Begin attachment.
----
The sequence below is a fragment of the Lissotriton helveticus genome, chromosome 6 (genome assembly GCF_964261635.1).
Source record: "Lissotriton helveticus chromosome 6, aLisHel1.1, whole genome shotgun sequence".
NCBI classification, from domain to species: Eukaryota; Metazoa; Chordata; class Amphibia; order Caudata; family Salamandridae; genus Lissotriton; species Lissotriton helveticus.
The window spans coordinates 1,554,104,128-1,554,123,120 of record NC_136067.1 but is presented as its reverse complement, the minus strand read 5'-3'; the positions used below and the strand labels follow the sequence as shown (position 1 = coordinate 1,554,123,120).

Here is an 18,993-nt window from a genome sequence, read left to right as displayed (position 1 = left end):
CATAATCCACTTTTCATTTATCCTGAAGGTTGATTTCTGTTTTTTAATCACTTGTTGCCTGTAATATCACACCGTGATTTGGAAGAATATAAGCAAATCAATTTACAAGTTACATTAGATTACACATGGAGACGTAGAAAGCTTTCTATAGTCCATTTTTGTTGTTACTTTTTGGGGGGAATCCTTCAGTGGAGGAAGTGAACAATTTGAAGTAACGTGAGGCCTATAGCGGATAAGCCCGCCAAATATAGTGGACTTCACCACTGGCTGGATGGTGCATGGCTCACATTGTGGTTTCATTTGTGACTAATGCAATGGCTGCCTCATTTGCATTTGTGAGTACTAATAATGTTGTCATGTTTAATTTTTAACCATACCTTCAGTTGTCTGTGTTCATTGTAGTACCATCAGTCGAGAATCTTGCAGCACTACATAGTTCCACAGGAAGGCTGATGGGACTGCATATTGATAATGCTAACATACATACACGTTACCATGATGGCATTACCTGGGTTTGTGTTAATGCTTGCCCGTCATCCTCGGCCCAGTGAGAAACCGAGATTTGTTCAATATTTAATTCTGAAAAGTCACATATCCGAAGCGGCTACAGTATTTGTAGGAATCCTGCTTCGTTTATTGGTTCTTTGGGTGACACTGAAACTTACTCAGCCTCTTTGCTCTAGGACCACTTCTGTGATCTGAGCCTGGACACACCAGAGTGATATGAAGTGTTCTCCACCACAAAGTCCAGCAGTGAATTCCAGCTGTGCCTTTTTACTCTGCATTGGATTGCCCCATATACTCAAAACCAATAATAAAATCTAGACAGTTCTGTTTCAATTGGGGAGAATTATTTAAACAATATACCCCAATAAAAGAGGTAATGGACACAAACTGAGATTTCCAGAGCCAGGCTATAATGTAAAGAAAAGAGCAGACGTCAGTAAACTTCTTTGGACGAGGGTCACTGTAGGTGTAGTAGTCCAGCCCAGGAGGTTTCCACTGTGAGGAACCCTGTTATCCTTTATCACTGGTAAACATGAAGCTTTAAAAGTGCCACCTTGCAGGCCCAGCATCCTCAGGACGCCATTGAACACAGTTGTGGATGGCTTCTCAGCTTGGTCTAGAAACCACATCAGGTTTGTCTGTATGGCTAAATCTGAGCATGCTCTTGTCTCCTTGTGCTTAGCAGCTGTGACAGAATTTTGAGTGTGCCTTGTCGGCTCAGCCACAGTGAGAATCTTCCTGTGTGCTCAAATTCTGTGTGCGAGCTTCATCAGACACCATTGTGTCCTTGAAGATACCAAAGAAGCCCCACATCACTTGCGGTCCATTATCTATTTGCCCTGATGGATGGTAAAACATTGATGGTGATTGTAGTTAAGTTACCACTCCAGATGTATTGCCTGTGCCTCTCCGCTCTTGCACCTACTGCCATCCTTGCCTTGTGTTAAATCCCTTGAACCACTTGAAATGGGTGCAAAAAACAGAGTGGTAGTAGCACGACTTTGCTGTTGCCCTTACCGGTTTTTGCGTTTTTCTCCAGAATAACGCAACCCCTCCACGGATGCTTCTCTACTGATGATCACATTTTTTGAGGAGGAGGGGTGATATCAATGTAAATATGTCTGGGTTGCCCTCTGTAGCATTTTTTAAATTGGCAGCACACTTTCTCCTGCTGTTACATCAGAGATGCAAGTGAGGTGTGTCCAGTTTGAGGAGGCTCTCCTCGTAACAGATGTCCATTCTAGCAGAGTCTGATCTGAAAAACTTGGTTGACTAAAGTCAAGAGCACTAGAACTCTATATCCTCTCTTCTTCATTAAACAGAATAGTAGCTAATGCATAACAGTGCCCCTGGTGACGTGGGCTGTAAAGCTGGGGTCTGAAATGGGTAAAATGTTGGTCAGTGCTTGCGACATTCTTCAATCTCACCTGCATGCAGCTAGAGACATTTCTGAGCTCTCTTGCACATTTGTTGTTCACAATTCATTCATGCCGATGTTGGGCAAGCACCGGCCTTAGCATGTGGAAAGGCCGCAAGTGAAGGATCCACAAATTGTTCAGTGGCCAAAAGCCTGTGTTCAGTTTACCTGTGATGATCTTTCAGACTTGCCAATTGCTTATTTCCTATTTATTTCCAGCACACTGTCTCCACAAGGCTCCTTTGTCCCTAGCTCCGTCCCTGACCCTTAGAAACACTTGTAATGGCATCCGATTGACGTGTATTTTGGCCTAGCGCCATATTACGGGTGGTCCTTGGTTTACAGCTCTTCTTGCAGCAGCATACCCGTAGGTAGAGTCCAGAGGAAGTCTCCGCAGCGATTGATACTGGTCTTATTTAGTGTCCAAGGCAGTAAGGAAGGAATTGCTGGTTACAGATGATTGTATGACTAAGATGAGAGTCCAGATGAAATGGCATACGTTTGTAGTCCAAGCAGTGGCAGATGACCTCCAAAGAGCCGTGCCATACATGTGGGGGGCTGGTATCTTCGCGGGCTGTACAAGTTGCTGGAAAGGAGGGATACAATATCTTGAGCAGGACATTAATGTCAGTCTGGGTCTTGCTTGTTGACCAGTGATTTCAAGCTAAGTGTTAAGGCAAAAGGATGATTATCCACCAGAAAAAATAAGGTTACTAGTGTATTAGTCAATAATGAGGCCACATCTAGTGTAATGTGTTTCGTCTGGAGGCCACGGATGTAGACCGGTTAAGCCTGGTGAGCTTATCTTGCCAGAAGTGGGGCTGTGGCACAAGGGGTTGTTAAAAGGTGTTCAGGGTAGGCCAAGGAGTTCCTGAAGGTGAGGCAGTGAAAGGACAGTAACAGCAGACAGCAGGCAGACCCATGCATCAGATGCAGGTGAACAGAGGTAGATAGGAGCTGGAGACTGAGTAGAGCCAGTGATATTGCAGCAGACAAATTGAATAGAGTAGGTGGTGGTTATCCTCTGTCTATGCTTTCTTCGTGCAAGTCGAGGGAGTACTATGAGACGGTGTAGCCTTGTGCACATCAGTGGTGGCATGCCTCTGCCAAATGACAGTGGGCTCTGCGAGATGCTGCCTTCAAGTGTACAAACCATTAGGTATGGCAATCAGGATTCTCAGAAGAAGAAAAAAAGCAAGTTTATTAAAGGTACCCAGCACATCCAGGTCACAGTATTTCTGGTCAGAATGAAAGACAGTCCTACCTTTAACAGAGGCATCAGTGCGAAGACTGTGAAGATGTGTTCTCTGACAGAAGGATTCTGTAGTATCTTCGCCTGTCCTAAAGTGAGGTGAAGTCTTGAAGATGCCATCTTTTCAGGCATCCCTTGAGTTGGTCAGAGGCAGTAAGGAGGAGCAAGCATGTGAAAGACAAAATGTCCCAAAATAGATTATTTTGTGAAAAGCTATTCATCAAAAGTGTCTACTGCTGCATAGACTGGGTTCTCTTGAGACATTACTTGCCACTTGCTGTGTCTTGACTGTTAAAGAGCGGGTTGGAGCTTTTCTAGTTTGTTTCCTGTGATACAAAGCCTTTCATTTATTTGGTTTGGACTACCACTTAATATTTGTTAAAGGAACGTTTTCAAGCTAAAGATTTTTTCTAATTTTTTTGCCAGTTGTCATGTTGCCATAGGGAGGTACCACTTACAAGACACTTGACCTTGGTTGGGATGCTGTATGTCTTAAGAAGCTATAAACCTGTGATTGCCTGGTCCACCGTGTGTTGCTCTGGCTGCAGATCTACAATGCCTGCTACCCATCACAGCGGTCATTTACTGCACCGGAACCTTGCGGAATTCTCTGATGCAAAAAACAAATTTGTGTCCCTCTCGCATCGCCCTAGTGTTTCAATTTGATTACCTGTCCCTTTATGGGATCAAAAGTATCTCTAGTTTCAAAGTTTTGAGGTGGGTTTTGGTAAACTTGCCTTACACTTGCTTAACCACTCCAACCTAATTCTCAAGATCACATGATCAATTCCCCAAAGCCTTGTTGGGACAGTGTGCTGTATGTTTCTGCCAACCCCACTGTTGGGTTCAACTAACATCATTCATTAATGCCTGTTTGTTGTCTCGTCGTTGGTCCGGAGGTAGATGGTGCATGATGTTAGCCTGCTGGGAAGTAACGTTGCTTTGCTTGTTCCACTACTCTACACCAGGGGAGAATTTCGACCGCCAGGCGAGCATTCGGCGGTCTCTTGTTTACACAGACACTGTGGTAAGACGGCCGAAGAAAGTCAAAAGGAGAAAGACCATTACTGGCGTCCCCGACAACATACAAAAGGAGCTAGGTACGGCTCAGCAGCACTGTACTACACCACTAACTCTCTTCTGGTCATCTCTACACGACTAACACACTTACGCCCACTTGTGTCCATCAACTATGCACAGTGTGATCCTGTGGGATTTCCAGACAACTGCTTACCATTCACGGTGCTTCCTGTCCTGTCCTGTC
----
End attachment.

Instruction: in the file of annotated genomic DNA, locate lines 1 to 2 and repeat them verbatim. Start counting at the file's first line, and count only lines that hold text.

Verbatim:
The sequence below is a fragment of the Lissotriton helveticus genome, chromosome 6 (genome assembly GCF_964261635.1).
Source record: "Lissotriton helveticus chromosome 6, aLisHel1.1, whole genome shotgun sequence".